Successful completion of sensory decision-making requires focusing on relevant stimuli, adequate signal/noise ratio for stimulus discrimination, and stimulus valence evaluation. Different brain regions are postulated to play a role in these computations; however, evidence suggests that sensory and decision-making circuits are required to interact through a common neuronal pathway to elicit a context-adequate behavioral response. Recently, the basal forebrain (BF) region has emerged as a good candidate, since its heterogeneous projecting neurons innervate most of the cortical mantle and sensory processing circuits modulating different aspects of the sensory decision-making process. Moreover, evidence indicates that the BF plays an important role in attention and in fast modulation of neuronal activity that enhance visual and olfactory sensory perception. Here, we study in awake mice the involvement of BF in initiation and completion of trials in a reward-driven olfactory detection task. Using tetrode recordings, we find that BF neurons (including cholinergics) are recruited during sensory discrimination, reward, and interestingly slightly before trial initiation in successful discrimination trials. The precue neuronal activity was correlated with animal performance, indicating that this circuit could play an important role in adaptive context-dependent behavioral responses.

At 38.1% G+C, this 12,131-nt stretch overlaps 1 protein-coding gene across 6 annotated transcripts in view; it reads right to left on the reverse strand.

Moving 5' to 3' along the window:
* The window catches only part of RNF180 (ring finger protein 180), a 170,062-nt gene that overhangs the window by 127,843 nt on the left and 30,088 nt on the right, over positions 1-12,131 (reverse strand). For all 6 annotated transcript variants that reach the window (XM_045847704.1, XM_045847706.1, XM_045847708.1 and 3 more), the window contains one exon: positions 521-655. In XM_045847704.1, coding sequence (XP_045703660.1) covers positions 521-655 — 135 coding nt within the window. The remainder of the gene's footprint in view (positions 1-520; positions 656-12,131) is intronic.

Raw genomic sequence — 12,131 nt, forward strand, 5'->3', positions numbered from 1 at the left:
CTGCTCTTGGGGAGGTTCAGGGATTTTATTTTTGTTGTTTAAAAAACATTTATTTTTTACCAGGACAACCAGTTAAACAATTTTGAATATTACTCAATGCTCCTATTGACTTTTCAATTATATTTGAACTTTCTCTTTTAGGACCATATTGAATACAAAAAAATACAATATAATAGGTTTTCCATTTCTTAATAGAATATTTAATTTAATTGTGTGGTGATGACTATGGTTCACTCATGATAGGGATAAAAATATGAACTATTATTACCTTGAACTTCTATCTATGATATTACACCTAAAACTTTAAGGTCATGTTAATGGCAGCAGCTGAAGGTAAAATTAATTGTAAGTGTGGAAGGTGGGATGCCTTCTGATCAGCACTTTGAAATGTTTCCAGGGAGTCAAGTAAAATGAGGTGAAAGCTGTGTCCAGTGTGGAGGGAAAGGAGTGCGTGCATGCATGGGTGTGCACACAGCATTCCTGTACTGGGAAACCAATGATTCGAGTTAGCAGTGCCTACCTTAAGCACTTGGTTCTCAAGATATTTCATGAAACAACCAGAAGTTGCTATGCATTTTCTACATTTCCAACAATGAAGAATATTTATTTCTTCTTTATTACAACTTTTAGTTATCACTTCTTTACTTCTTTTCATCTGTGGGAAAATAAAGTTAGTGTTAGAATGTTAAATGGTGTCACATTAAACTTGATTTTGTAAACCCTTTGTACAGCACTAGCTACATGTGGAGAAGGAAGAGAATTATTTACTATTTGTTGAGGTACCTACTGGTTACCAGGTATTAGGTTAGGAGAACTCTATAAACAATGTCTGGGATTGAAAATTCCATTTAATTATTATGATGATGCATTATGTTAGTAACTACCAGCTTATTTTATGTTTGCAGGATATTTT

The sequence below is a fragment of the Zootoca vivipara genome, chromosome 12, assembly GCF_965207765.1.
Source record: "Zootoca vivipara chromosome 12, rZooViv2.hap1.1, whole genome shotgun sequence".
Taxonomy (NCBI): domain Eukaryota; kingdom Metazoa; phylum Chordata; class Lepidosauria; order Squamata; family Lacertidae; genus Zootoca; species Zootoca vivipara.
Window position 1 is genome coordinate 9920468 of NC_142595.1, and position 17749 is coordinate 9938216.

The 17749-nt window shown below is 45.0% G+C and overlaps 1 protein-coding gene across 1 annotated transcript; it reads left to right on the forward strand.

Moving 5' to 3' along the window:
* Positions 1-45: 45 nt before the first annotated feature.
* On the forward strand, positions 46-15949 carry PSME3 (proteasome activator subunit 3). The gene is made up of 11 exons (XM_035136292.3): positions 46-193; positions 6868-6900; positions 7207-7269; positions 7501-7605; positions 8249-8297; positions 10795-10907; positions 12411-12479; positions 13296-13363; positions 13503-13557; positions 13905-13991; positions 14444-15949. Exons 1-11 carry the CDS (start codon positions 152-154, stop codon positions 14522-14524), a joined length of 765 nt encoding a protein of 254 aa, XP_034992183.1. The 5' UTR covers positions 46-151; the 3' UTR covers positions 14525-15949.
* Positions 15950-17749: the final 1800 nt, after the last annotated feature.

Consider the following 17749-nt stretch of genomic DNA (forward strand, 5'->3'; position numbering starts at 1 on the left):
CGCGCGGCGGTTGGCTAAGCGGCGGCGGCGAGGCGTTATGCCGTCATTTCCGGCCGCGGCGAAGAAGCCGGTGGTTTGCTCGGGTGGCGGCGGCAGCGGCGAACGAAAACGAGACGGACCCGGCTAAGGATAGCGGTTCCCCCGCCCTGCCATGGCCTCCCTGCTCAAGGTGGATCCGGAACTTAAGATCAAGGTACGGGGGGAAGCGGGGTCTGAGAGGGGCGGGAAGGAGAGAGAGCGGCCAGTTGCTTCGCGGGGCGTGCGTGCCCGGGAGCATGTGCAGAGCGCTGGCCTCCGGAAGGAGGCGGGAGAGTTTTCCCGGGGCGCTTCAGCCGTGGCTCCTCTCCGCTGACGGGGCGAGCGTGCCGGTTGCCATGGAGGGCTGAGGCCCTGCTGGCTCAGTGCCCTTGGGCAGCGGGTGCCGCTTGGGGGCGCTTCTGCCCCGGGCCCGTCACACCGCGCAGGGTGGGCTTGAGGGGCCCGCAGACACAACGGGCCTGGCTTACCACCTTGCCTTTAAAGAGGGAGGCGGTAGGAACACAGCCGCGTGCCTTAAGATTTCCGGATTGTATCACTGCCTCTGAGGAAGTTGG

Introduction